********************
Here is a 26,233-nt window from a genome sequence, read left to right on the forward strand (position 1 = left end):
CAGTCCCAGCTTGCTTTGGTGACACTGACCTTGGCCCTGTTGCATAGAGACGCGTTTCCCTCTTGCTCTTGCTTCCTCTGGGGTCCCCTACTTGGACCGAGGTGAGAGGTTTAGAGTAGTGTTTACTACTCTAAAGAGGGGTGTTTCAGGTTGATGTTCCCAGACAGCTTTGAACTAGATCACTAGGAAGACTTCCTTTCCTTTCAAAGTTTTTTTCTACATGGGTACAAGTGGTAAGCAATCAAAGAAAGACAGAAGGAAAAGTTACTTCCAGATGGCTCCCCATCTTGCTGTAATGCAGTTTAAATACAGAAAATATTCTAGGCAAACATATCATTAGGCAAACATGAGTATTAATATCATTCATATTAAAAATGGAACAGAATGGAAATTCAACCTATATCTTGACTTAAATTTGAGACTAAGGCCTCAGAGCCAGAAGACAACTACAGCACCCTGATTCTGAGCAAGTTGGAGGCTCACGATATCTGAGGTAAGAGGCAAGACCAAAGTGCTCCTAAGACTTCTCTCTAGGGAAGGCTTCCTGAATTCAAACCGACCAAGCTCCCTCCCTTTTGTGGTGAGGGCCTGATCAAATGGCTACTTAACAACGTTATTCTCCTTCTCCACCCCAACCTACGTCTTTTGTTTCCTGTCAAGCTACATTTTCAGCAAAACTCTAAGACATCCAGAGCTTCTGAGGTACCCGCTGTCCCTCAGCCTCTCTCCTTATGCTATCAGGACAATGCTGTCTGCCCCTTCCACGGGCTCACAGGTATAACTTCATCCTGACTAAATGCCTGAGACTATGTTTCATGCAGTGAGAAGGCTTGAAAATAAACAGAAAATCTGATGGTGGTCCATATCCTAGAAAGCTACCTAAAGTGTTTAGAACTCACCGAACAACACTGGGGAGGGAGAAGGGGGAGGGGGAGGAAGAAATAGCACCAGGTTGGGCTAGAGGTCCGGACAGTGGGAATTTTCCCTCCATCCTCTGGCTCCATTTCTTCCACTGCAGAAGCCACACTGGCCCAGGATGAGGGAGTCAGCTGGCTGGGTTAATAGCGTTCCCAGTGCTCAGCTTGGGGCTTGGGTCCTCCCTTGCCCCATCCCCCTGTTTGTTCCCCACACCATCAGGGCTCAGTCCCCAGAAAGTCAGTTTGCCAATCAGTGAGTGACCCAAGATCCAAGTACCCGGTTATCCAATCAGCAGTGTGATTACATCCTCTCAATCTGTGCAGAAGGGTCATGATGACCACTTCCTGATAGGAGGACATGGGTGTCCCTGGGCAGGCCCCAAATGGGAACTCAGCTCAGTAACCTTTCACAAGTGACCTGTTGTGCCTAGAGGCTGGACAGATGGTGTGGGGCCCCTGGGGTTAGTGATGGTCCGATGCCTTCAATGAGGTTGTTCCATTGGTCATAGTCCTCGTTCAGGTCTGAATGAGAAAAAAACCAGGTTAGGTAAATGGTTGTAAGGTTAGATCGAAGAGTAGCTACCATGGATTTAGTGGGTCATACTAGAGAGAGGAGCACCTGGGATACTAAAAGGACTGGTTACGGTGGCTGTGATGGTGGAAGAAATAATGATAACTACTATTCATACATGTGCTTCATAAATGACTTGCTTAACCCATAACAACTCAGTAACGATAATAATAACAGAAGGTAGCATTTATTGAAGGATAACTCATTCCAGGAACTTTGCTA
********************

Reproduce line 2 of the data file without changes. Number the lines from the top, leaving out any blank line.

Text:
CAGTCCCAGCTTGCTTTGGTGACACTGACCTTGGCCCTGTTGCATAGAGACGCGTTTCCCTCTTGCTCTTGCTTCCTCTGGGGTCCCCTACTTGGACCGAGGTGAGAGGTTTAGAGTAGTGTTTACTACTCTAAAGAGGGGTGTTTCAGGTTGATGTTCCCAGACAGCTTTGAACTAGATCACTAGGAAGACTTCCTTTCCTTTCAAAGTTTTTTTCTACATGGGTACAAGTGGTAAGCAATCAAAGAAAGACAGAAGGAAAAGTTACTTCCAGATGGCTCCCCATCTTGCTGTAATGCAGTTTAAATACAGAAAATATTCTAGGCAAACATATCATTAGGCAAACATGAGTATTAATATCATTCATATTAAAAATGGAACAGAATGGAAATTCAACCTATATCTTGACTTAAATTTGAGACTAAGGCCTCAGAGCCAGAAGACAACTACAGCACCCTGATTCTGAGCAAGTTGGAGGCTCACGATATCTGAGGTAAGAGGCAAGACCAAAGTGCTCCTAAGACTTCTCTCTAGGGAAGGCTTCCTGAATTCAAACCGACCAAGCTCCCTCCCTTTTGTGGTGAGGGCCTGATCAAATGGCTACTTAACAACGTTATTCTCCTTCTCCACCCCAACCTACGTCTTTTGTTTCCTGTCAAGCTACATTTTCAGCAAAACTCTAAGACATCCAGAGCTTCTGAGGTACCCGCTGTCCCTCAGCCTCTCTCCTTATGCTATCAGGACAATGCTGTCTGCCCCTTCCACGGGCTCACAGGTATAACTTCATCCTGACTAAATGCCTGAGACTATGTTTCATGCAGTGAGAAGGCTTGAAAATAAACAGAAAATCTGATGGTGGTCCATATCCTAGAAAGCTACCTAAAGTGTTTAGAACTCACCGAACAACACTGGGGAGGGAGAAGGGGGAGGGGGAGGAAGAAATAGCACCAGGTTGGGCTAGAGGTCCGGACAGTGGGAATTTTCCCTCCATCCTCTGGCTCCATTTCTTCCACTGCAGAAGCCACACTGGCCCAGGATGAGGGAGTCAGCTGGCTGGGTTAATAGCGTTCCCAGTGCTCAGCTTGGGGCTTGGGTCCTCCCTTGCCCCATCCCCCTGTTTGTTCCCCACACCATCAGGGCTCAGTCCCCAGAAAGTCAGTTTGCCAATCAGTGAGTGACCCAAGATCCAAGTACCCGGTTATCCAATCAGCAGTGTGATTACATCCTCTCAATCTGTGCAGAAGGGTCATGATGACCACTTCCTGATAGGAGGACATGGGTGTCCCTGGGCAGGCCCCAAATGGGAACTCAGCTCAGTAACCTTTCACAAGTGACCTGTTGTGCCTAGAGGCTGGACAGATGGTGTGGGGCCCCTGGGGTTAGTGATGGTCCGATGCCTTCAATGAGGTTGTTCCATTGGTCATAGTCCTCGTTCAGGTCTGAATGAGAAAAAAACCAGGTTAGGTAAATGGTTGTAAGGTTAGATCGAAGAGTAGCTACCATGGATTTAGTGGGTCATACTAGAGAGAGGAGCACCTGGGATACTAAAAGGACTGGTTACGGTGGCTGTGATGGTGGAAGAAATAATGATAACTACTATTCATACATGTGCTTCATAAATGACTTGCTTAACCCATAACAACTCAGTAACGATAATAATAACAGAAGGTAGCATTTATTGAAGGATAACTCATTCCAGGAACTTTGCTA